GW: (Jokes) So you have two other clones that do that for you?

CB: Yeah that's how I feel! Um.. right now, I am homeschooled, I have a job, I row, everyday after school... and I do this. I don't know! I don't know how it all gets done!

GW: But it sounds like none of the parts of yourself would work unless you were all these different people.

CB: Yeah, they're all different aspects of me. I don't know, different parts of your life open doors to different people. Being a teenager, and being a musician, I would say it's hard and easy. It's easy because you have so much songwriting to do! You can write about everything because you're going through everything. But the hard part is being taken seriously, like I said before, and separating...recognizing my music as something to be prioritized. A lot of my friends play sports or have a hobby and sometimes I forget this isn't just something I enjoy doing it's also my job. I have to remind myself "Hey, focus. You need to write this song."

GW: Your Get To Know You EP is ready to drop, and it delivers a sound that is all your own. Who can you credit, which artists along the way, shaped the person who became?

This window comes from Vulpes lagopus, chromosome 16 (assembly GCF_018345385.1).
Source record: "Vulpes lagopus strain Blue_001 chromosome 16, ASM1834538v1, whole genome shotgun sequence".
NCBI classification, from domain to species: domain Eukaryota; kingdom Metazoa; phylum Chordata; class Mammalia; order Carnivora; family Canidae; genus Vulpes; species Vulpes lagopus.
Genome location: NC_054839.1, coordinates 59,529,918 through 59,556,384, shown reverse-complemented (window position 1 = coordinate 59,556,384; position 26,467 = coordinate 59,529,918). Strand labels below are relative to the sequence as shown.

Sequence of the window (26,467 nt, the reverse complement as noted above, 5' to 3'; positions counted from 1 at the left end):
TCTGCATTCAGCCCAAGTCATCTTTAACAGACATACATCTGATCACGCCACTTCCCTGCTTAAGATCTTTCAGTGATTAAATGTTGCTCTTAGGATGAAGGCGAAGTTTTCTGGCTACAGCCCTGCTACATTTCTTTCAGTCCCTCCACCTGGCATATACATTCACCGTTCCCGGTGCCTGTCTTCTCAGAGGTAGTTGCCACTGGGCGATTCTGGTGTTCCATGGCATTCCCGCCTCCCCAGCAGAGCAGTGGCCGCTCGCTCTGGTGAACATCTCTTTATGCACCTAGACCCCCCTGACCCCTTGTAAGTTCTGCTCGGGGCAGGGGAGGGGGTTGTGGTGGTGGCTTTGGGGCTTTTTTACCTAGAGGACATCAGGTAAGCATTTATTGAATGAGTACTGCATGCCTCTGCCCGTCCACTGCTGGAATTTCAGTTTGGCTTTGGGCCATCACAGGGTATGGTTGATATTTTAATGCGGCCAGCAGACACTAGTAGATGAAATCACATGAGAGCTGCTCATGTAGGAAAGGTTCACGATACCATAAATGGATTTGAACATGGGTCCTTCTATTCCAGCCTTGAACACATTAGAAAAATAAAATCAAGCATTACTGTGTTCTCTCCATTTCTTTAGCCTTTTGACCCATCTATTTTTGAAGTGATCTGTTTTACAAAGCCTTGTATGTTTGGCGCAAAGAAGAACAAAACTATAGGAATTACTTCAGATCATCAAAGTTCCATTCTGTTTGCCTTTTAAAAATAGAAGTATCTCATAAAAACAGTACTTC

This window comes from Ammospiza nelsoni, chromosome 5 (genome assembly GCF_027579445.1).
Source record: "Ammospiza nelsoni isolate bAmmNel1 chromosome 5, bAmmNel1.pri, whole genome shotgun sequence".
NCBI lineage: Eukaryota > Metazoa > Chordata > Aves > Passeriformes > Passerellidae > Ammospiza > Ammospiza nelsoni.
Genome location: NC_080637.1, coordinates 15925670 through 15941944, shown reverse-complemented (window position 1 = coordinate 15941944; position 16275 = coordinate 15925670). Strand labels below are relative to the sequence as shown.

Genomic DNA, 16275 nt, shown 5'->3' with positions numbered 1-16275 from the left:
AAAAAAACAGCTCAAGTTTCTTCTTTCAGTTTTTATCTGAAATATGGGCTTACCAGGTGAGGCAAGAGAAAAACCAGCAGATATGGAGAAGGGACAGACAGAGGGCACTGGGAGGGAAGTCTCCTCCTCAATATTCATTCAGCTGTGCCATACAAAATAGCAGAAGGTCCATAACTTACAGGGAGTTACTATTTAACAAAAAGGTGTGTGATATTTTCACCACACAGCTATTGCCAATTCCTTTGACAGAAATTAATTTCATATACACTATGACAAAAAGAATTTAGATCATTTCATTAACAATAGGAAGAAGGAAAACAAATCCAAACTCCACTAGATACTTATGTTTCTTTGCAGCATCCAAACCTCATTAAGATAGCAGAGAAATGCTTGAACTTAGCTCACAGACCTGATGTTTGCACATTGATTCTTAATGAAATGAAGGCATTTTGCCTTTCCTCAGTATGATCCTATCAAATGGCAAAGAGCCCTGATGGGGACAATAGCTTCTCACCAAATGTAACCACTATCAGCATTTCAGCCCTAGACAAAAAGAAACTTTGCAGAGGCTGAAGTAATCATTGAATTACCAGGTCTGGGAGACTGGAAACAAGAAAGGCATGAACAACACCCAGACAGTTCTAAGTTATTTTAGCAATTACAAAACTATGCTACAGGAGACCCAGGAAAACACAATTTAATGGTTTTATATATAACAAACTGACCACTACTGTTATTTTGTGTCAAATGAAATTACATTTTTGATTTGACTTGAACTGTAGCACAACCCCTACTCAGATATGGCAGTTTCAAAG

CB: I listen to patches of a bunch of different music, and if I told you all the names and then you listened to my record... it wouldn't make sense. (Laughs) Like, you just wouldn't hear it.

GW: What'd you grow up with?

CB: Well my parents... My Dad is from D.C. So he listened to a lot of groovy, go-go, rap music. And my mom is from Princeton, NJ and she listened to Bowie, and The Clash. If you listen to our EP is kind of indie pop and some of it's a little funky too-

GW: And so much soul! Where did you get all this soul!?

CB: I really love the soul, I need to have it. I need to move to it. I listen to a lot of groovy electronic music too, lots of DJs. I have friends that are DJs. The musician that I look to the most is Alex Turner (frontman of the Arctic Monkeys.) I don't think our genres are very similar, but his songwriting, his lyrics, the way he uses metaphors...I'm always listening to his stuff, trying to challenge myself.

GW: Last question: 2015 looks like your year. What does the future hold?

CB: People have been asking me this question, and I guess all I really want is for someone who could change our lives to decide that they want to change our lives. So I don't know, I don't have this specific goal in mind like, "I need to be signed," you know? But I want someone to be like "I'm going to put my time and attention into helping you guys out."

GW: So head's up Grateful Web, putting out the call!  

CB: (Laughs)

GW: Any personal goals? As a musician, or a songwriter? Even as a human being?

CB: Definitely... I want to keep challenging myself to be more and more serious about my music. And I want to improve my performance ability. I've got songwriting down but there are aspects I need to master... all the different parts that come along with being a performer.

GW: Well, you've got nothing but time!